We work with difficult issues; unpopular ones. Anthony M. Kennedy, Associate Justice, Supreme Court of the United States stated, "The subject of prisons and corrections may tempt some of you to tune out. You may think, “Well, I am not a criminal lawyer. The prison system is not my problem. I might tune in again when he gets to a different subject.” In my submission you have the duty to stay tuned in. The subject is the concern and responsibility of every member of our profession and of every citizen. This is your justice system; these are your prisons. The Gospels’ promise of mitigation at judgment if one of your fellow citizens can say, “I was in prison, and ye came unto me,” does not contain an exemption for civil practitioners, or transactional lawyers, or for any other citizen." Difficult discussions may include, "Should the commission of a crime and incarceration be grounds to abandon a marriage?" "How can families with only one income and the added expense of visitation maintain their vows?"  or "How can families with small children even afford to work?"
Our principals of family reunification have prevailed in countless situations. We've seen families strengthened in the face of an arrest, and we've seen families destroyed. We know that children are tasked with the developmental and spiritual requirement of honoring their parents, but not their parents' behavior. We know that kids need access to their incarcerated parents. It can be difficult to translate the needs of this community into a narrative that potential donors will consider, understand and support. It is my goal to develop excellent, evidence based programming which is an outcome of a healthy redeemed community of "misfits" and "ex-offenders." It needs to be initially supported by those who have possibly "been there, done that" or it could be those who recognize "there but by the grace of God go I." Wherever you are when you hear these families' stories, we invite you to join us in our mission.  
Fiscal Year
Fiscal Year Start Jan 01 2016
Fiscal Year End Dec 31 2016
Projected Revenue $260,500.00
Projected Expenses $260,440.00
Detailed Financials
Expense Allocation
Fiscal Year201520142013
Program Expense$130,150$115,354$83,695
Administration Expense$26,090$14,743$12,447
Fundraising Expense$9,973$5,697$4,934
Payments to Affiliates$0$0$0
Total Revenue/Total Expenses0.730.893.48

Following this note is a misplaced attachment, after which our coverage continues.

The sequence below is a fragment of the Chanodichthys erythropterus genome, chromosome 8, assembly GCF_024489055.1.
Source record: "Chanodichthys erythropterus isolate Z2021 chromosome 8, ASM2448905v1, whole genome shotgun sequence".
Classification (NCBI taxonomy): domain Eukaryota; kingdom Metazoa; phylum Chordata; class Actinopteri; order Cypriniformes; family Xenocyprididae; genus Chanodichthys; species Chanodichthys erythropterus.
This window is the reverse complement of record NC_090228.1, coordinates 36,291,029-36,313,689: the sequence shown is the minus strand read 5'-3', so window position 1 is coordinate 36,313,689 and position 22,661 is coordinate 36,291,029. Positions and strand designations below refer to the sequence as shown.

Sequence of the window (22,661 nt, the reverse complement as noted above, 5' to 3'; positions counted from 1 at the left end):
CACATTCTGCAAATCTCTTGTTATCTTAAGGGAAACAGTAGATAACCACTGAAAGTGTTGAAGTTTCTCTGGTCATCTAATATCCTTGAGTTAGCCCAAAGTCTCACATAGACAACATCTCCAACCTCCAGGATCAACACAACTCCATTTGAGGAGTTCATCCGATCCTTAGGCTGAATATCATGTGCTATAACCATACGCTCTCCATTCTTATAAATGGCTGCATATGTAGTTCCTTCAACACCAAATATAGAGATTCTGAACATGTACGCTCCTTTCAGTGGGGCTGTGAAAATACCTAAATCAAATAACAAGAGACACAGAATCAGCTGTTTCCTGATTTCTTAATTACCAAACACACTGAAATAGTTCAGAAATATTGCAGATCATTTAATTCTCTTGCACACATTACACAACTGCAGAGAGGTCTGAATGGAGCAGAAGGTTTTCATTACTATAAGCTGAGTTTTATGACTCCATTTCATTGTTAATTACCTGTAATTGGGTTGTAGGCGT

Program Expense/Total Expenses78%85%83%
Fundraising Expense/Contributed Revenue8%5%7%
Assets and Liabilities
Fiscal Year201520142013
Total Assets$214,763$257,347$271,084
Current Assets$214,017$256,767$270,117
Long-Term Liabilities$0$0$0
Current Liabilities$4,506$2,619$592
Total Net Assets$210,257$254,728$270,492
Short Term Solvency
Fiscal Year201520142013
Current Ratio: Current Assets/Current Liabilities47.5098.04456.28
Long Term Solvency
Fiscal Year201520142013
Long-Term Liabilities/Total Assets0%0%0%
Top Funding Sources
Fiscal Year201520142013
Top Funding Source & Dollar AmountContributions, Gifts and Grants $106,488Contributions, Gifts & Grants $119,698Sales of Assets $286,013
Second Highest Funding Source & Dollar AmountGovernment Grants $15,000Investment Income $1,507Contributions, Gifts & Grants $66,080
Third Highest Funding Source & Dollar AmountInvestment Income $254 --Interest Income $4
IRS Letter of Exemption
Capital Campaign
Is the organization currently conducting a Capital Campaign for an endowment or the purchase of a major asset? No
Capital Campaign Anticipated in Next 5 Years? No
State Charitable Solicitations Permit
TN Charitable Solicitations Registration Yes - Expires June 2017
Organization Comments In 2013, we sold a property which held our Guesthouse. The financials reflect an "unrestricted" asset which in actually is to be allocated to the purchase of another property to operate our Guesthouse or Center. In the meantime, we operate our Guesthouse through a rental agreement with St. Luke's Community House. Financial Comments
Financial figures taken from the 990.
Financials provided by Jim Durham CPA.
Comments provided by Kathryn Bennett 6/7/16.
Nonprofit Family Reconciliation Center, Inc.
Address P.O. Box 90827
Nashville, TN 37209
Primary Phone (615) 554-5075
Contact Email
CEO/Executive Director Malinda Davenport-Crisp Ph.D.
Board Chair Mr. Don Dawson
Board Chair Company Affiliation Attorney; Christ Church Cathedral
Year of Incorporation 1984
Former Names
Reconciliation Ministries, Inc.
Reconciliation, Inc.